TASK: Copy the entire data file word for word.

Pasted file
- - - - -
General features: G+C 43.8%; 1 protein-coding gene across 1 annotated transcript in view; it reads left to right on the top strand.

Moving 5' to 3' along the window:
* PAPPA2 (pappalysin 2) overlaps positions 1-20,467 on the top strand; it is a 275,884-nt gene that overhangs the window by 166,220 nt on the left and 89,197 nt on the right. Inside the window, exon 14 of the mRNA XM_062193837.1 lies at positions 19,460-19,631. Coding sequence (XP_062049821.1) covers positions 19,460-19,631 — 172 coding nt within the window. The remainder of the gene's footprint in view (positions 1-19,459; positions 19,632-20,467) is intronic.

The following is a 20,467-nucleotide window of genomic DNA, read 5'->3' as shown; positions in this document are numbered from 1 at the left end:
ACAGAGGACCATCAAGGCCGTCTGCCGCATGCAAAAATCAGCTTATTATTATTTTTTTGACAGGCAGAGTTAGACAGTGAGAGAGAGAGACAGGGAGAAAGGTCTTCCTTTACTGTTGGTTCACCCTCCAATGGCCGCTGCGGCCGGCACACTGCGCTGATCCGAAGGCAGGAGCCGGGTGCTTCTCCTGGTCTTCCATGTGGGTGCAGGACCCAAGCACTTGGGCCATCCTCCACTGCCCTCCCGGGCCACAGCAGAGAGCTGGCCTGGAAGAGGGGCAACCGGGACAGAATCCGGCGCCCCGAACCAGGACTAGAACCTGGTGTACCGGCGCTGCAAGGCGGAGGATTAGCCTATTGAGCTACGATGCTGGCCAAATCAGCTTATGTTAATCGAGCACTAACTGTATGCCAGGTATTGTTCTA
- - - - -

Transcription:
General features: G+C 43.8%; 1 protein-coding gene across 1 annotated transcript in view; it reads left to right on the top strand.

Moving 5' to 3' along the window:
* PAPPA2 (pappalysin 2) overlaps positions 1-20,467 on the top strand; it is a 275,884-nt gene that overhangs the window by 166,220 nt on the left and 89,197 nt on the right. Inside the window, exon 14 of the mRNA XM_062193837.1 lies at positions 19,460-19,631. Coding sequence (XP_062049821.1) covers positions 19,460-19,631 — 172 coding nt within the window. The remainder of the gene's footprint in view (positions 1-19,459; positions 19,632-20,467) is intronic.

The following is a 20,467-nucleotide window of genomic DNA, read 5'->3' as shown; positions in this document are numbered from 1 at the left end:
ACAGAGGACCATCAAGGCCGTCTGCCGCATGCAAAAATCAGCTTATTATTATTTTTTTGACAGGCAGAGTTAGACAGTGAGAGAGAGAGACAGGGAGAAAGGTCTTCCTTTACTGTTGGTTCACCCTCCAATGGCCGCTGCGGCCGGCACACTGCGCTGATCCGAAGGCAGGAGCCGGGTGCTTCTCCTGGTCTTCCATGTGGGTGCAGGACCCAAGCACTTGGGCCATCCTCCACTGCCCTCCCGGGCCACAGCAGAGAGCTGGCCTGGAAGAGGGGCAACCGGGACAGAATCCGGCGCCCCGAACCAGGACTAGAACCTGGTGTACCGGCGCTGCAAGGCGGAGGATTAGCCTATTGAGCTACGATGCTGGCCAAATCAGCTTATGTTAATCGAGCACTAACTGTATGCCAGGTATTGTTCTA